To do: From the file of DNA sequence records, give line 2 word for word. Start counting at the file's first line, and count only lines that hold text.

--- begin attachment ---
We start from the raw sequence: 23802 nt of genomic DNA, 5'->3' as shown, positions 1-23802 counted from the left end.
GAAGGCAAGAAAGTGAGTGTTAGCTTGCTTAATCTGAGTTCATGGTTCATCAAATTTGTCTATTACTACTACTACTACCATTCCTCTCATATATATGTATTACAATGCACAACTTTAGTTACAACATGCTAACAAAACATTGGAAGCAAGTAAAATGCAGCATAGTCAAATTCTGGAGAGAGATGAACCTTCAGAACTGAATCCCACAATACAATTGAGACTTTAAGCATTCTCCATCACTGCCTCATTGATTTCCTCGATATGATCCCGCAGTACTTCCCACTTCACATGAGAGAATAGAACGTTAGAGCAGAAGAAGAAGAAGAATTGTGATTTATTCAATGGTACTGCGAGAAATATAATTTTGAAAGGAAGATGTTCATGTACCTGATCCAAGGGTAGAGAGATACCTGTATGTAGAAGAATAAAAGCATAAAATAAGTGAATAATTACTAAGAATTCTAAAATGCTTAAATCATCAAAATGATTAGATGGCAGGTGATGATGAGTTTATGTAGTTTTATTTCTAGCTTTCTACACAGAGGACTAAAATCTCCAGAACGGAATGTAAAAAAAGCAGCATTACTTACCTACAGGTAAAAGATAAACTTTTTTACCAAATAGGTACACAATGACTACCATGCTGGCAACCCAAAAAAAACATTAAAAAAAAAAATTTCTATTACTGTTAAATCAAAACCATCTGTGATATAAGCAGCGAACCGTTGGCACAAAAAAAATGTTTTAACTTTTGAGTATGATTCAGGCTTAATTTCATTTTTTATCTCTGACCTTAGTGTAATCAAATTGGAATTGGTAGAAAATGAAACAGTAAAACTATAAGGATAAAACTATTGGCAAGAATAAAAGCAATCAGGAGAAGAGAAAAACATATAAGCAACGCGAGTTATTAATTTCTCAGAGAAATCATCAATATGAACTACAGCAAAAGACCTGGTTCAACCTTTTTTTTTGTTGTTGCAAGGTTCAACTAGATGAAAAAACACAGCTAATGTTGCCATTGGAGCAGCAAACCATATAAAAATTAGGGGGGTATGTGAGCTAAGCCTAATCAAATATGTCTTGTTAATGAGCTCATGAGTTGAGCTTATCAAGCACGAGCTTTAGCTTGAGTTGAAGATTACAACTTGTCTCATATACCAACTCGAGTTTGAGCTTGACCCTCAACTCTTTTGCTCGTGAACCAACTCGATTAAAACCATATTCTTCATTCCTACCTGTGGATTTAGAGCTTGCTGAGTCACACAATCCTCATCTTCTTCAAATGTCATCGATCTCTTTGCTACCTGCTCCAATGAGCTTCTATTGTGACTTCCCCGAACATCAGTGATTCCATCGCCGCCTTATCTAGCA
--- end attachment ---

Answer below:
GAAGGCAAGAAAGTGAGTGTTAGCTTGCTTAATCTGAGTTCATGGTTCATCAAATTTGTCTATTACTACTACTACTACCATTCCTCTCATATATATGTATTACAATGCACAACTTTAGTTACAACATGCTAACAAAACATTGGAAGCAAGTAAAATGCAGCATAGTCAAATTCTGGAGAGAGATGAACCTTCAGAACTGAATCCCACAATACAATTGAGACTTTAAGCATTCTCCATCACTGCCTCATTGATTTCCTCGATATGATCCCGCAGTACTTCCCACTTCACATGAGAGAATAGAACGTTAGAGCAGAAGAAGAAGAAGAATTGTGATTTATTCAATGGTACTGCGAGAAATATAATTTTGAAAGGAAGATGTTCATGTACCTGATCCAAGGGTAGAGAGATACCTGTATGTAGAAGAATAAAAGCATAAAATAAGTGAATAATTACTAAGAATTCTAAAATGCTTAAATCATCAAAATGATTAGATGGCAGGTGATGATGAGTTTATGTAGTTTTATTTCTAGCTTTCTACACAGAGGACTAAAATCTCCAGAACGGAATGTAAAAAAAGCAGCATTACTTACCTACAGGTAAAAGATAAACTTTTTTACCAAATAGGTACACAATGACTACCATGCTGGCAACCCAAAAAAAACATTAAAAAAAAAAATTTCTATTACTGTTAAATCAAAACCATCTGTGATATAAGCAGCGAACCGTTGGCACAAAAAAAATGTTTTAACTTTTGAGTATGATTCAGGCTTAATTTCATTTTTTATCTCTGACCTTAGTGTAATCAAATTGGAATTGGTAGAAAATGAAACAGTAAAACTATAAGGATAAAACTATTGGCAAGAATAAAAGCAATCAGGAGAAGAGAAAAACATATAAGCAACGCGAGTTATTAATTTCTCAGAGAAATCATCAATATGAACTACAGCAAAAGACCTGGTTCAACCTTTTTTTTTGTTGTTGCAAGGTTCAACTAGATGAAAAAACACAGCTAATGTTGCCATTGGAGCAGCAAACCATATAAAAATTAGGGGGGTATGTGAGCTAAGCCTAATCAAATATGTCTTGTTAATGAGCTCATGAGTTGAGCTTATCAAGCACGAGCTTTAGCTTGAGTTGAAGATTACAACTTGTCTCATATACCAACTCGAGTTTGAGCTTGACCCTCAACTCTTTTGCTCGTGAACCAACTCGATTAAAACCATATTCTTCATTCCTACCTGTGGATTTAGAGCTTGCTGAGTCACACAATCCTCATCTTCTTCAAATGTCATCGATCTCTTTGCTACCTGCTCCAATGAGCTTCTATTGTGACTTCCCCGAACATCAGTGATTCCATCGCCGCCTTATCTAGCA